Stack Overflow is a community of 4.7 million programmers, just like you, helping each other.

Join them; it only takes a minute:

Sign up
Join the Stack Overflow community to:
  1. Ask programming questions
  2. Answer and help your peers
  3. Get recognized for your expertise

I have added a file (say SomeFile.cs) to a specific folder. I did not commit as I wanted to do commit at once after achieving the functionality. An svn update worked just fine on this until someone changed the folder name and changed the names of files under it.

Now the next day when I did svn checkout, resulted in tree level conflicts, so I copied my newly added files to this "new" location and did as "Resolve using theirs".

The resolve deleted all my local files and replaced with new folder and files. I could not find my local files (which were in my working copy) in my entire computer (includint recycle bin).

Now is there at least an option to retrieve the files which were added ("Add" option) to svn and NOT committed to svn using "Commit"? Regards

share|improve this question

AFAIK, only files committed to svn will be recoverable. But if you merge the conflict with theirs, then it would have overriden the changes locally.

share|improve this answer

Try to "Update to revision", but as your files were NOT committed it will most likely restore your directory structure in best case scenario.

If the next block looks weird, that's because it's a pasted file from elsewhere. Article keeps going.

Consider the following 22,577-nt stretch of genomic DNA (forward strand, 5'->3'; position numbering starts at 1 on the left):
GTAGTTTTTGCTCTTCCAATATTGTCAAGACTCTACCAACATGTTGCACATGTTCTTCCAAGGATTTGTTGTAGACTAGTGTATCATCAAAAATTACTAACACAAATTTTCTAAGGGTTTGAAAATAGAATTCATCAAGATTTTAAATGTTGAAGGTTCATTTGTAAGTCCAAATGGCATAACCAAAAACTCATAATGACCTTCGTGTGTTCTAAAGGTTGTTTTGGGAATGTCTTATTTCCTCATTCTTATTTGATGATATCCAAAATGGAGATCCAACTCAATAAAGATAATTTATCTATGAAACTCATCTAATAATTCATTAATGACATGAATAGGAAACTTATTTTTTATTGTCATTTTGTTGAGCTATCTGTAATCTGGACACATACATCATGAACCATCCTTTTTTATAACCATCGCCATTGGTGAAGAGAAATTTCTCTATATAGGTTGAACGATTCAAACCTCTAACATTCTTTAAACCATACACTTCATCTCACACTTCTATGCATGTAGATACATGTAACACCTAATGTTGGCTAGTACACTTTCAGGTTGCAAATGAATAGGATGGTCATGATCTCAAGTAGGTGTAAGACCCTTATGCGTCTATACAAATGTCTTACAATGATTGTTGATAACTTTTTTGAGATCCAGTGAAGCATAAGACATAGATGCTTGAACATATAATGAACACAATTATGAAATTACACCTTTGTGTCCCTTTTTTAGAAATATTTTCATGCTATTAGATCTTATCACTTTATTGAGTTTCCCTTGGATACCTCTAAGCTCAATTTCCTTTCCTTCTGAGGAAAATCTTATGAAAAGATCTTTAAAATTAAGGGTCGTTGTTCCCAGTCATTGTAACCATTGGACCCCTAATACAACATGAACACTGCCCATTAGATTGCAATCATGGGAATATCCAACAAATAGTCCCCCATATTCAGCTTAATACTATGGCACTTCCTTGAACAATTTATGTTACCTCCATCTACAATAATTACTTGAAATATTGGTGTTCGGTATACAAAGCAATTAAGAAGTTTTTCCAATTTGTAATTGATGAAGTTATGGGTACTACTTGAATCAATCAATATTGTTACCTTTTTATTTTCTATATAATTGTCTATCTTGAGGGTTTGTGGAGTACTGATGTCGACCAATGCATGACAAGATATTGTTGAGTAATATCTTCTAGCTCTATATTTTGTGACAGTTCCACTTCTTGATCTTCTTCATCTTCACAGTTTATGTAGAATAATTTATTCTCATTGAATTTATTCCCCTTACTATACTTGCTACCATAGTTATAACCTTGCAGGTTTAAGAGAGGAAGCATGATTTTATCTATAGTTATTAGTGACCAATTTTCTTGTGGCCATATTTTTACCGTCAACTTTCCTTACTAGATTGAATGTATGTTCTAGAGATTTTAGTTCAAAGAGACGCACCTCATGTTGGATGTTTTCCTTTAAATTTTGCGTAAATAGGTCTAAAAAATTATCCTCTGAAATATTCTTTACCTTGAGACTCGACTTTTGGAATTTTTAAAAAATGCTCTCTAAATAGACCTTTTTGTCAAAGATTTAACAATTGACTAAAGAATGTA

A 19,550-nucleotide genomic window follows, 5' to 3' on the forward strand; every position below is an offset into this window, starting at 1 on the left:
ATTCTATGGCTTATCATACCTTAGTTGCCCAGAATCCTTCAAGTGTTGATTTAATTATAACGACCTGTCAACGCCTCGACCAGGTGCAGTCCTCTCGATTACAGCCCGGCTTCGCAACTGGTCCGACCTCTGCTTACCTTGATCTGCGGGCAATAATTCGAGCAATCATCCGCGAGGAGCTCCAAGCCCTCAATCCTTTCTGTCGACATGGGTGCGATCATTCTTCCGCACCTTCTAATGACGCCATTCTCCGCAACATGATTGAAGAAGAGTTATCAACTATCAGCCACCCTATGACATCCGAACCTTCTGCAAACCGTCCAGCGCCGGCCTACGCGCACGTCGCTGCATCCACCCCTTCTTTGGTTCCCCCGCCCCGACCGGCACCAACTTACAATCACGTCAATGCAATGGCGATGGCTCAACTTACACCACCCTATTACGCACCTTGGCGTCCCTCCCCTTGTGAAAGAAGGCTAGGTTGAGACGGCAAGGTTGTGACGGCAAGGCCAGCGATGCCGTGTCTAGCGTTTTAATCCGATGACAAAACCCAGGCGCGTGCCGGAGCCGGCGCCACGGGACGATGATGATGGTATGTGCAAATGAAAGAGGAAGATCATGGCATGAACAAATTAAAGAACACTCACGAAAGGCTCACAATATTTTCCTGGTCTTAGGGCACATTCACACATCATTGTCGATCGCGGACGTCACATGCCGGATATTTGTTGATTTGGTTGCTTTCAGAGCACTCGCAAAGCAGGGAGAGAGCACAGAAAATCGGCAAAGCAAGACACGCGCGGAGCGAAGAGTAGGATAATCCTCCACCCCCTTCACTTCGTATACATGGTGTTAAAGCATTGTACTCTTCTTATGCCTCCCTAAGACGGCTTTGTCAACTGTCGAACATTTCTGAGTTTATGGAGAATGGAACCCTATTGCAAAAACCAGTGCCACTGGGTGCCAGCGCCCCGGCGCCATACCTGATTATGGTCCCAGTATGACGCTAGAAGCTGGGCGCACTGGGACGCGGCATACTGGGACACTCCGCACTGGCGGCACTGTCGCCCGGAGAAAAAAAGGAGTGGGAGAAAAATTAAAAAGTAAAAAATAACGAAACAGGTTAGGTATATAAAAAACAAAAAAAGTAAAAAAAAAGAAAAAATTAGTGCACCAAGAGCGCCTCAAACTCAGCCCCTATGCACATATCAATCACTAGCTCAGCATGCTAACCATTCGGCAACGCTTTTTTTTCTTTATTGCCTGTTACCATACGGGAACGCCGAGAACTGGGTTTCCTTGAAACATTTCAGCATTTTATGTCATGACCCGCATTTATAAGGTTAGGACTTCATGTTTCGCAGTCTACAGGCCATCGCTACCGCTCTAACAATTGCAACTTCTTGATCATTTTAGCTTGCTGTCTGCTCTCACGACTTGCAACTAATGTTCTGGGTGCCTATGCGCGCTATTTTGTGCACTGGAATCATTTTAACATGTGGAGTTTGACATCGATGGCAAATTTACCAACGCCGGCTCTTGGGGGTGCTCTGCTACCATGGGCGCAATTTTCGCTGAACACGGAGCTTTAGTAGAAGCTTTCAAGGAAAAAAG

Generally "Resolve using theirs" option is an equivalent of saying "I screwed up, they are right" -> whatever I have is wrong, and what they have is right -> overwrite my copy.

share|improve this answer

What you are asking for is pretty much against the workflow of SVN. Things don't get stored in the repository until they are committed, and are thus not "safe". You are supposed to commit often.

If you are trying to work but worried about other people's tree changes getting in your way, consider making a branch.

However, SVN should never overwrite files in your local working copy that have modifications. If you do an svn update, and someone has added/changed something, you will get a "conflict", which you will have to resolve manually. You resolved these conflicts manually, and accidentally overwrote you work. This is why you should commit often. Anything you commit can be recovered.

share|improve this answer

Your Answer


By posting your answer, you agree to the privacy policy and terms of service.

Not the answer you're looking for? Browse other questions tagged or ask your own question.